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Electricity market 2023, IEA: renewables will hold the reins of growth

Electricity market 2023

Photo di Nicole Köhler da Pixabay

The forecasts for the Electricity market 2023 2023, 2024 and 2025 of the International Energy Agency

( – “The growth in world demand for electricity is set to accelerate, adding demand to more than double Japan’s current consumption over the next three years. The good news is that renewable sources and nuclear energy are growing fast enough to satisfy almost all this additional appetite”. With these words Fatih Birol, executive director of the International Energy Agency IEA, presented the new report on the electricity market 2023, an in-depth analysis of recent policies, trends and developments in demand, offer and climaltering emissions. From now until 2025.

New record for China’s electricity consumption

Overall, the report returns a fairly calm picture, with a “balanced” redistribution of the forces at play. What seems certain is the recovery in consumption. After the slight slowdown in 2022 (-2% in electricity demand due to the energy crisis and exceptional weather conditions in some regions), world demand is expected to grow to an average of +3% in the next three years under the pull of China, India and Southeast Asia. In reality for the People’s Republic remain several unknowns related to the economic recovery after pandemic restrictions, but the IEA believes that it is possible that the country’s consumption will reach a third of the world by 2025.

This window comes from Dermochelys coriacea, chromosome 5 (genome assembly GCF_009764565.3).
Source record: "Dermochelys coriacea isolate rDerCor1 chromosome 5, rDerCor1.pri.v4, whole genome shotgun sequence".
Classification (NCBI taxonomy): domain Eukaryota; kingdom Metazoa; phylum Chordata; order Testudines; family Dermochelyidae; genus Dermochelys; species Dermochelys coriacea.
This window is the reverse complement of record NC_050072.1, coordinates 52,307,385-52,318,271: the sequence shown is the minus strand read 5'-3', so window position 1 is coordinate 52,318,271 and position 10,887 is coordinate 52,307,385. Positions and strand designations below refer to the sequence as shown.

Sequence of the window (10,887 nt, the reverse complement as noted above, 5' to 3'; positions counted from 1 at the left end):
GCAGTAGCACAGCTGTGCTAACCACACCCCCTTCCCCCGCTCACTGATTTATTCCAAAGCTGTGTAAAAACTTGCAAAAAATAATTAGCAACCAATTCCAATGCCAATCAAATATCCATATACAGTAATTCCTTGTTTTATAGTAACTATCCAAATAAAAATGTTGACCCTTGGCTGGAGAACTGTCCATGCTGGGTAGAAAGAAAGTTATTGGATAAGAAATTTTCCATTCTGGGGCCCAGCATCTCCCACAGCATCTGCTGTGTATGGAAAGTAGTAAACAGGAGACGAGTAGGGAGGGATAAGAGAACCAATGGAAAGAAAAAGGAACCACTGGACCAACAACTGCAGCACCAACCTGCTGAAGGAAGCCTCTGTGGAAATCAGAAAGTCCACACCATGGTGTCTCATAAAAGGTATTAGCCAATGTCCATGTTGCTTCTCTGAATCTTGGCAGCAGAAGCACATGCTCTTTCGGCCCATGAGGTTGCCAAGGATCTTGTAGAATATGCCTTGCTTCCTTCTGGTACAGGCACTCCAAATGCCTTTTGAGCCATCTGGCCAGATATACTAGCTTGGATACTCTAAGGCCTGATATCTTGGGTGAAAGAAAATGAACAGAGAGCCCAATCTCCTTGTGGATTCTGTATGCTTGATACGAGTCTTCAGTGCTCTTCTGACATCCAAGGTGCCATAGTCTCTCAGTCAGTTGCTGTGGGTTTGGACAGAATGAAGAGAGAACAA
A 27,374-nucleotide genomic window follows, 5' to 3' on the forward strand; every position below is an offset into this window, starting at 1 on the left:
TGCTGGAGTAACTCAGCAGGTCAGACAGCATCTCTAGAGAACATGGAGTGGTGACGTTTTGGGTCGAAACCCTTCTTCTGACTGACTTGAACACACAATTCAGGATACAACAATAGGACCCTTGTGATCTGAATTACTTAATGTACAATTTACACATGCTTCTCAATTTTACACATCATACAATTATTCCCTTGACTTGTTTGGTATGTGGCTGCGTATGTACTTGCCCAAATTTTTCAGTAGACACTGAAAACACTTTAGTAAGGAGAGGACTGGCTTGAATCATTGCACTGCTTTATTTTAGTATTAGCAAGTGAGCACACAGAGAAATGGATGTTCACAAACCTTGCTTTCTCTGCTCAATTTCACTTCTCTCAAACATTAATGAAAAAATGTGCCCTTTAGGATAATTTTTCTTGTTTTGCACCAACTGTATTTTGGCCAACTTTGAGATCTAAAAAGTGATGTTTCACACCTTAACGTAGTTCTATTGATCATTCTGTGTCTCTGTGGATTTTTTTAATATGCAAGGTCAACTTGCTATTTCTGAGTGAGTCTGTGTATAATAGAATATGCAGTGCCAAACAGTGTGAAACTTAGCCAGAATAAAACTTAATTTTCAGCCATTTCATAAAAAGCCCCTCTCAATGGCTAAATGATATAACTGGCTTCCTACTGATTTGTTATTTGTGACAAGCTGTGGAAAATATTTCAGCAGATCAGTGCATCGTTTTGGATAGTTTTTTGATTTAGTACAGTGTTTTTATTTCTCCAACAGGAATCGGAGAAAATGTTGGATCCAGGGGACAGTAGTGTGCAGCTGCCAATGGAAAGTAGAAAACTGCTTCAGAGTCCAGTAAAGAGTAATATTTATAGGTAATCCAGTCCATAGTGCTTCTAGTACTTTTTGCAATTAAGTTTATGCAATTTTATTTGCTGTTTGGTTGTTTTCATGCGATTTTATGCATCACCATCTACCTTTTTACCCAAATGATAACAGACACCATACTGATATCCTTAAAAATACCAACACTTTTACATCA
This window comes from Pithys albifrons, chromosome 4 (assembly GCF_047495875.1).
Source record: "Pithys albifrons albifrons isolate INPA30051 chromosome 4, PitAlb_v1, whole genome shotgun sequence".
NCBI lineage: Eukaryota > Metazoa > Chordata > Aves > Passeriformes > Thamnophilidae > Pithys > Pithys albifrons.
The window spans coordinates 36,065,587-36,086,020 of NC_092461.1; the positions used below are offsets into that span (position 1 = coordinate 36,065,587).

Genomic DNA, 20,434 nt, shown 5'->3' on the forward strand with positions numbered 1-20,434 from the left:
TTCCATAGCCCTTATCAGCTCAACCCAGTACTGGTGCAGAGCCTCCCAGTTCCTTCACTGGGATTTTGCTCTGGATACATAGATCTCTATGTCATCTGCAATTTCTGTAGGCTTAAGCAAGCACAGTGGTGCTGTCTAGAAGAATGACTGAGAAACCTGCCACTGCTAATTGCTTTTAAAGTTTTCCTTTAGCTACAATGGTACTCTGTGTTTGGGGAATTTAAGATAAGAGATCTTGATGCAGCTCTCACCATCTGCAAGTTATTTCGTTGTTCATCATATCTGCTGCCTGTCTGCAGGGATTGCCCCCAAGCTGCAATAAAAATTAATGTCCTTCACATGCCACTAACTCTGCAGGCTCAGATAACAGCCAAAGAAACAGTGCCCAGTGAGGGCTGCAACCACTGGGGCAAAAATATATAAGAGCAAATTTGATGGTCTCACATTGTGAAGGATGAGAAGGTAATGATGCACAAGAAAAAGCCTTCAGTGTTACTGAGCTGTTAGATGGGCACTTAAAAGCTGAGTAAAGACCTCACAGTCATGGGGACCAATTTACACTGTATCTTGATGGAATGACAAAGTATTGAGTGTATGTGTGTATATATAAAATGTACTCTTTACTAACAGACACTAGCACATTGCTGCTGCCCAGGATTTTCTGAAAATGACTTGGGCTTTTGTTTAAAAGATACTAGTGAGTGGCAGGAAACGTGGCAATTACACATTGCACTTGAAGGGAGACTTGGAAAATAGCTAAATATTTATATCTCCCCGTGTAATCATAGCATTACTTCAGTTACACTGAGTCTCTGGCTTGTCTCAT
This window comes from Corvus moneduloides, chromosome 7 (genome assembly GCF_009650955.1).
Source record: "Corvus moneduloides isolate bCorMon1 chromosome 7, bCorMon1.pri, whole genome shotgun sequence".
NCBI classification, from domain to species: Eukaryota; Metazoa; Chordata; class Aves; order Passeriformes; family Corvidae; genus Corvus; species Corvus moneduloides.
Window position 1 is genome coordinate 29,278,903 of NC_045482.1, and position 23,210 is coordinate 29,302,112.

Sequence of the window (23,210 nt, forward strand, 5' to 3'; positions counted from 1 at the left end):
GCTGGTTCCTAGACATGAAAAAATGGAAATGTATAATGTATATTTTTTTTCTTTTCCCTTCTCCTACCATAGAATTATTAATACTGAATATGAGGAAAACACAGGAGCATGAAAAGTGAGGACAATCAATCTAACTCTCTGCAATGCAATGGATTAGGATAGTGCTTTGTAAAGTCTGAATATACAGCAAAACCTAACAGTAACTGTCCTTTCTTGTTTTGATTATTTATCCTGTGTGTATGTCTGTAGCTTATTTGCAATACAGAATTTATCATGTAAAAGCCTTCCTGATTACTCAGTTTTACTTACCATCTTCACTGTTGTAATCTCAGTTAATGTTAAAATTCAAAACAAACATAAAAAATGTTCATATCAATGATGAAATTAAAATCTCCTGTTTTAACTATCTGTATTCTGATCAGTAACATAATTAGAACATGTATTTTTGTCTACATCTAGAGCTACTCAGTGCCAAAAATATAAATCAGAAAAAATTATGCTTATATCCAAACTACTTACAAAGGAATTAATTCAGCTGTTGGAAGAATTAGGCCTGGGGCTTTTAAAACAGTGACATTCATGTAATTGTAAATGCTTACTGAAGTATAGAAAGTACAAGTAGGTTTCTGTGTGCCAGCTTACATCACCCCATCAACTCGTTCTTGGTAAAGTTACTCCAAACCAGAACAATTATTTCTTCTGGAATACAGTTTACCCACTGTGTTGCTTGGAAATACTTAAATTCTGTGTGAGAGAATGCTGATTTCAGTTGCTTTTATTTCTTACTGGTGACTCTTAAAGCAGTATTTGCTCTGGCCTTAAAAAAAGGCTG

Read also IEA: we are in the “first real global energy crisis”

The role of renewables

For fossil fuels there is a period of “redistribution” that will not change for now the final result. The Electricity Market 2023 Report predicts that thermoelectric production from natural gas in the European Union will decrease, but offset by significant growth in the Middle East. Not too dissimilar for coal: the expected falls in European and American power stations will be accompanied by an increase in the Asia-Pacific region. Therefore, only renewable energies and to a lesser extent nuclear should cover the new demand. For the cut share of green energy in global electricity production is expected to increase from 29% in 2022 to 35% in 2025.

This means that, having reached an all-time high last year, carbon dioxide emissions from the energy sector should remain at the same level for the next three years.

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